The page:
Multilevel modeling is an extremely complicated topic. We can only skim the surface of these intriguing sets of methods ( Tabachnick & Fidell, 2013; Field 2013). The need for multilevel modeling arose because data are sometimes collected from people or other units that are “nested” in some fashion under different higher-level research units ( Darlington & Hayes, 2017). These hierarchical models explicitly model lower and higher levels by taking into account the interdependence of individuals within each sample group. In MLV CFA analysis, biases in parameter estimates, standard errors, and tests of model fit emerge if the hierarchical structure is ignored, additionally, if the nonindependence of the observations and the standard errors of parameter estimates may be underestimated, resulting in positively biased statistical significance testing ( Brown, 2015).
The MLV CFA procedure assumed that latent factors contain between- and within-group elements. The between-group element is typically the general part and the within-group element is the specific part of the model. During this process, if factor loadings are constrained to be invariant with its counterpart, factor loadings on the different level provide a way to equate factor scales across levels thus, enabling the direct comparison of factor variances across levels ( Mehta & Neale, 2005; Heck & Thomas, 2015; Brown, 2015; Finch & Bolin, 2017).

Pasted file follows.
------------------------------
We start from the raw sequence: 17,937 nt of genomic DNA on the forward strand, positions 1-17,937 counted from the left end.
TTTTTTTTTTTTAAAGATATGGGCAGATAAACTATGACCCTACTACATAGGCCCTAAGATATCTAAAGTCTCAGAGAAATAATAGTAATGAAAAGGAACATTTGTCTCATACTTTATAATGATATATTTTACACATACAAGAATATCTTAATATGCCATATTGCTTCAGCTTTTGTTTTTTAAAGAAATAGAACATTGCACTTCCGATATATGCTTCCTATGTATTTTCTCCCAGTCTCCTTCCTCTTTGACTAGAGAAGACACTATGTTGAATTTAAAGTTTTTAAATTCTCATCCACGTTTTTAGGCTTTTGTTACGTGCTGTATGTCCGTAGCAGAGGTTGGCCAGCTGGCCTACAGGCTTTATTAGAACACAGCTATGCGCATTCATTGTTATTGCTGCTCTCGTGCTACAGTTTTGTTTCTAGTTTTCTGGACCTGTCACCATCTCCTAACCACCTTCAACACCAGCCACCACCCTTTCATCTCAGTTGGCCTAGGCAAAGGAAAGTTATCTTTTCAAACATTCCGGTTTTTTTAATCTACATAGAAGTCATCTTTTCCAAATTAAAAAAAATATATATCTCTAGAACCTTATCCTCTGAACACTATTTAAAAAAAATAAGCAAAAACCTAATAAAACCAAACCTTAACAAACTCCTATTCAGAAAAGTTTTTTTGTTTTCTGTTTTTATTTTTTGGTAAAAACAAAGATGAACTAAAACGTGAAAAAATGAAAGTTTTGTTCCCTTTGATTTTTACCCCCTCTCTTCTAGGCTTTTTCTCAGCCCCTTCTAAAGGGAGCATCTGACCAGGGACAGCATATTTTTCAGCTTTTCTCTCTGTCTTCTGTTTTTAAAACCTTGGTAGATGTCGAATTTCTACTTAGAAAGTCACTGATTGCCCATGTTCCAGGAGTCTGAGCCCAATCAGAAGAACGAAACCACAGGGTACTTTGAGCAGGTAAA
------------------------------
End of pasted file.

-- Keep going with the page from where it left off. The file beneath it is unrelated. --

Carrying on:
Alternatively, a different method can be used for evaluating clustered data and this is the hierarchical factor model ( Bauer, 2003; Curran, 2003; Harnqvist, Gustafsson, Muthén, & Nelson, 1994; Mehta & Neale, 2005; cited in Heck & Thomas, 2015). During this procedure, the assumption of invariant factor loadings across levels is examined but additionally, the assumption of zero variability of the observed indicators at the cluster level is also evaluated ( Mehta & Neale, 2005; Heck & Thomas, 2015). If these two assumptions are true, a hierarchical factor model emerges, where latent variables at the individual level define the latent factor at the higher level ( Mehta & Neale, 2005; Heck & Thomas, 2015).